Tom:YOU CAN'T ! Its called JUICE!
Now what do you really want here? All of your post make no sense.
You could always make regular wine and then heat it on the stove untill most of the good stuff evaporates. Can't really say what the effect on the wine might be.
CPFAN: is it the salt content that makes something a cooking wine rather then a drinking wine?
Sadly, no. If so, I'd do it for my pregnant wife who is missing her wine with dinner. Freezing would allow you to remove some of the water, but the alcohol and flavor would remain. In fact, you'd be increasing the alcohol.I haven't tried it b/c I want alcohol, but freezing might be an option.
Yeah... I used to drink that stuff on New Years eve when I was a wee lad. It was fun to pop the cork on my bottle when the adults were popping their champagne corks. The sparkling cider within the bottle wasn't bad to drink, either.I have seen sparkling fruit juices sold in the wine section. We had bought some for the kids to have at Christmas. All it really was, is fizzy fruit juice.
It came in a champagne bottle.
I've never actually tried cooking wine, but it was my understanding that it is so salty as to be undrinkable.CPFAN: is it the salt content that makes something a cooking wine rather then a drinking wine?
SteveGenerally, a Cooking Wine will contain approximately 1 teaspoon of salt for each 8 ounces of wine. Commercial cooking wines are not made for drinking and contain no alcohol, which would evaporate during cooking if the alcohol was present.
That is dangerously wrong. The pressure in the bottle will not kill the yeast, it will keep fermenting until the yeast run out of sugar or the bottle breaks. You'll create a lot of bottle bombs.I have no idea how to make alcohol free wine, but it must be possible to make low alcohol wine. I'm wondering if it might be something like making root beer. Perhaps if the sugar content of the must or juice was low enough, you could mix the juice and yeast and bottle right away - from what I understand, the fermentation begins, reaches a certain point and the resulting pressure in the bottle then kills the yeast. You would have a low alcohol but carbonated wine - I suppose this is like priming beer as well.
Interesting... so if you did that, then added water back in to compensate for the water lost with the alcohol, you'd theoretically have alcohol-free wine. I can't imagine it would be very good, though, after both the exposure to air while evaporating the alcohol away and the heating process.I THINK that an open container of wine will lose its alcohol content at a faster rate than its water content. But I'm not 100% certain. This however, would make an simple experiment. Just pour some wine into ana pot and raise temp to about 100 degress and wait. Now with experiment continue to check SG with Hydrometer. when it stop changing the alcohol should be gone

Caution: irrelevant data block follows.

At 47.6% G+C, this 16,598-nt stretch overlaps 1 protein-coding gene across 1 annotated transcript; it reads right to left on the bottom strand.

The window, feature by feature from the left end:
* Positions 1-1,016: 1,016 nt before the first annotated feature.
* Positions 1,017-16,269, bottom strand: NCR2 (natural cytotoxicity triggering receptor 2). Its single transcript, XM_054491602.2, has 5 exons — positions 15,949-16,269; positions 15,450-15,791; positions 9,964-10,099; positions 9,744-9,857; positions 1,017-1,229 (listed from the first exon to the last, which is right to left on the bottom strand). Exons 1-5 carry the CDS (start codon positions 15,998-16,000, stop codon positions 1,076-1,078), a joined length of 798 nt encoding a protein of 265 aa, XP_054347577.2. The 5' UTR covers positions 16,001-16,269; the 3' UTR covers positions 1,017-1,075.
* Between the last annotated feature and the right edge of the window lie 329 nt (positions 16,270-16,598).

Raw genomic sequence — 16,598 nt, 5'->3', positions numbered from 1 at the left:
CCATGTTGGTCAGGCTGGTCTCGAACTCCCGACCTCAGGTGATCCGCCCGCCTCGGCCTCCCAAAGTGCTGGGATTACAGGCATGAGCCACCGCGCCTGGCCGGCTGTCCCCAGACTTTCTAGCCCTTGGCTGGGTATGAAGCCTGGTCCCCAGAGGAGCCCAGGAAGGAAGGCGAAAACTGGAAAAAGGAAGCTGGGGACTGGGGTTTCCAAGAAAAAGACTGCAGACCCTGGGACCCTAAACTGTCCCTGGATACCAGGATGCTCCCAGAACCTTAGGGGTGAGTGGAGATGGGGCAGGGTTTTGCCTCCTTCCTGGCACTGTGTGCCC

Oho, my brother and I when we were kids use to make root beer soda, with the help of our Mom. I have no idea how we did it. We never kept it cold, it was placed on their sides in the basement and when we would open a bottle we would have to place it in the sink because when we opened it the fiz would shoot to the ceiling! By George no wonder we liked that stuff!...... With root beer, you leave the bottles out for a week to carbonate then you refrigerate them to make the yeast go dormant. If you let said bottles of root beer warm up again, they may restart fermentation and blow up.
Tooth - thanks for correcting me on this; it seems I was given some faulty info ( should have checked it out more thoroughly). I had made some ginger beer a while ago so I just went and checked and fortunately the remaining bottles are in all in a refrigerator.That is dangerously wrong. The pressure in the bottle will not kill the yeast, it will keep fermenting until the yeast run out of sugar or the bottle breaks. You'll create a lot of bottle bombs.
With root beer, you leave the bottles out for a week to carbonate then you refrigerate them to make the yeast go dormant. If you let said bottles of root beer warm up again, they may restart fermentation and blow up.